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Picea sitchensis (Bong.) Carrière

Sitka spruce

KingdomPlantaePlants, but not fungi, lichens, or algae
SubkingdomTracheobiontaVascular plants—plants with a “circulatory system” for delivering water and nutrients
DivisionConiferophytaConifers—cone-bearing trees (and a few shrubs)
ClassPinopsidaGymnosperms such as cedars, Douglas-firs, cypresses, firs, junipers, kauri, larches, pines, hemlocks, redwoods, spruces, and yews
OrderPinalesCone-bearing plants: cedar, cypress, fir, juniper, larch, pine, redwood, spruce, yew, and others
FamilyPinaceaePine family: cedars, firs, hemlocks, larches, pines and spruces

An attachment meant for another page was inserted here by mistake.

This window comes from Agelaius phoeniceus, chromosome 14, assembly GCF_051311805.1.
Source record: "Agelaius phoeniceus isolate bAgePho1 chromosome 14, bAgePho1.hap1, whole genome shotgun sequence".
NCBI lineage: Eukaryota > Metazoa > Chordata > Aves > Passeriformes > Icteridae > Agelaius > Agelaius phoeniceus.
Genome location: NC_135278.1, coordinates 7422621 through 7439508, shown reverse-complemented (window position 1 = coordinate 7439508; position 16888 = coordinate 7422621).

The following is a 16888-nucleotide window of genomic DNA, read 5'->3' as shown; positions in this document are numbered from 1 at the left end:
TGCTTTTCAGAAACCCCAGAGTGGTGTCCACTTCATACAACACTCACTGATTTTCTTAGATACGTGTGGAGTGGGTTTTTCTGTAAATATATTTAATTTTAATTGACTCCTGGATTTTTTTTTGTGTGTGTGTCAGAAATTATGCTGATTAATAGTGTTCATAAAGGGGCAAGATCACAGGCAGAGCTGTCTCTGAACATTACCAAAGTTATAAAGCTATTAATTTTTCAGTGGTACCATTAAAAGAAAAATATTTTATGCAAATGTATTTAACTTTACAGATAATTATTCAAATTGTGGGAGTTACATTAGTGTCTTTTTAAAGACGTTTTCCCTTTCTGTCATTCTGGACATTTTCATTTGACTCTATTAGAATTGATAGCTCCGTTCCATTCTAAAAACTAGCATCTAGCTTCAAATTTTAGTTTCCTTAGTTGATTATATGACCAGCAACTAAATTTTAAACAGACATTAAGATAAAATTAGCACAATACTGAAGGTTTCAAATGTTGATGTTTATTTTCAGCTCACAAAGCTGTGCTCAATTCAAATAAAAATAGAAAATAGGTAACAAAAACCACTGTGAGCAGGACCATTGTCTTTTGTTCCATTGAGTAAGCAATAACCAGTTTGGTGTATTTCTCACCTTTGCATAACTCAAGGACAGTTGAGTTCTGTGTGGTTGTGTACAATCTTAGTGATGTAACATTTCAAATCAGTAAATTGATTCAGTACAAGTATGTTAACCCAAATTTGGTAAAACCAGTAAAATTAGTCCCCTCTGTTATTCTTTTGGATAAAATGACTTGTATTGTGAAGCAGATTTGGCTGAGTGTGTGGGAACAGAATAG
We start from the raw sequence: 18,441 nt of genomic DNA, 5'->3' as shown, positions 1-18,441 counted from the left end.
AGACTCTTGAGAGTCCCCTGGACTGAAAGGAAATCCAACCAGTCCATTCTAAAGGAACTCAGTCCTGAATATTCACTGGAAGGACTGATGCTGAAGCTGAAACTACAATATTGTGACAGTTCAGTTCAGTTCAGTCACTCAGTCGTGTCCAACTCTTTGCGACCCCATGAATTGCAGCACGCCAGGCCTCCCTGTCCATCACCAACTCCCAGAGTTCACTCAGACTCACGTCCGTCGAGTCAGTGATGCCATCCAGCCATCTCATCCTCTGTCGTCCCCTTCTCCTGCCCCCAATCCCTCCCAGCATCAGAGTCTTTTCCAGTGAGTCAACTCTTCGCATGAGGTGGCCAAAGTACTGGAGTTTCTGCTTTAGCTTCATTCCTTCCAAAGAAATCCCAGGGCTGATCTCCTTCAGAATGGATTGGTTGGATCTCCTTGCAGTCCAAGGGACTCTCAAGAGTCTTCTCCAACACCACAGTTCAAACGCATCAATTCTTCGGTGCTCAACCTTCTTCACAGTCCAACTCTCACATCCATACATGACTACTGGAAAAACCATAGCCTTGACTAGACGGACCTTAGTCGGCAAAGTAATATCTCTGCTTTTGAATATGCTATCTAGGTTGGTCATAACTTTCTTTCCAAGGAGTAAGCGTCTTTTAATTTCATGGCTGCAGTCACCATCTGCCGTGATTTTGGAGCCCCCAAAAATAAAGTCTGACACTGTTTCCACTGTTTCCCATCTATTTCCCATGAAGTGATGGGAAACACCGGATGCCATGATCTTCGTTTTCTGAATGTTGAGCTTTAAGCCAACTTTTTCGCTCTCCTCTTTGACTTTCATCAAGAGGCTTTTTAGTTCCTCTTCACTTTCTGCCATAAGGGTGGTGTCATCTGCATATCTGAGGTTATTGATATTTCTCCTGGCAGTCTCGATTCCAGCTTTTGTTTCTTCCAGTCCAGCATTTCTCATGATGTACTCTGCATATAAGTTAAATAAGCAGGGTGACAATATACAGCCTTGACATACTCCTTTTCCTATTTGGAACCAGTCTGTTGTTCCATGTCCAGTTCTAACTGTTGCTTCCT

GenusPiceaSpruce; means “pitch”
SpeciessitchensisOf or from Sitka in southeast Alaska

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Picea sitchensis description by Thomas H. Kent, last updated 25 May 2020.

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Picea sitchensis (Sitka spruce)

8/28/2007 · Rte 199 State Park Info Place, Crescent City, Cali­fornia

Picea sitchensis (Sitka spruce)

“Octopus Tree.” This giant old sitka spruce did not develop into a massive single trunked tree as most spruce trees do along the OR coast. The candelabra branching and unusual size of this spruce tree were formed by strong coastal winds and the sheltered hollow of its location. Each of the six candelabra limbs are at least 12 feet around and extend horizontally from the main trunk as much as 30 feet before turning upward. The base of the tree has a circumference of about 50 feet. · 8/26/2007 · Cape Meares State Park, Ore­gon


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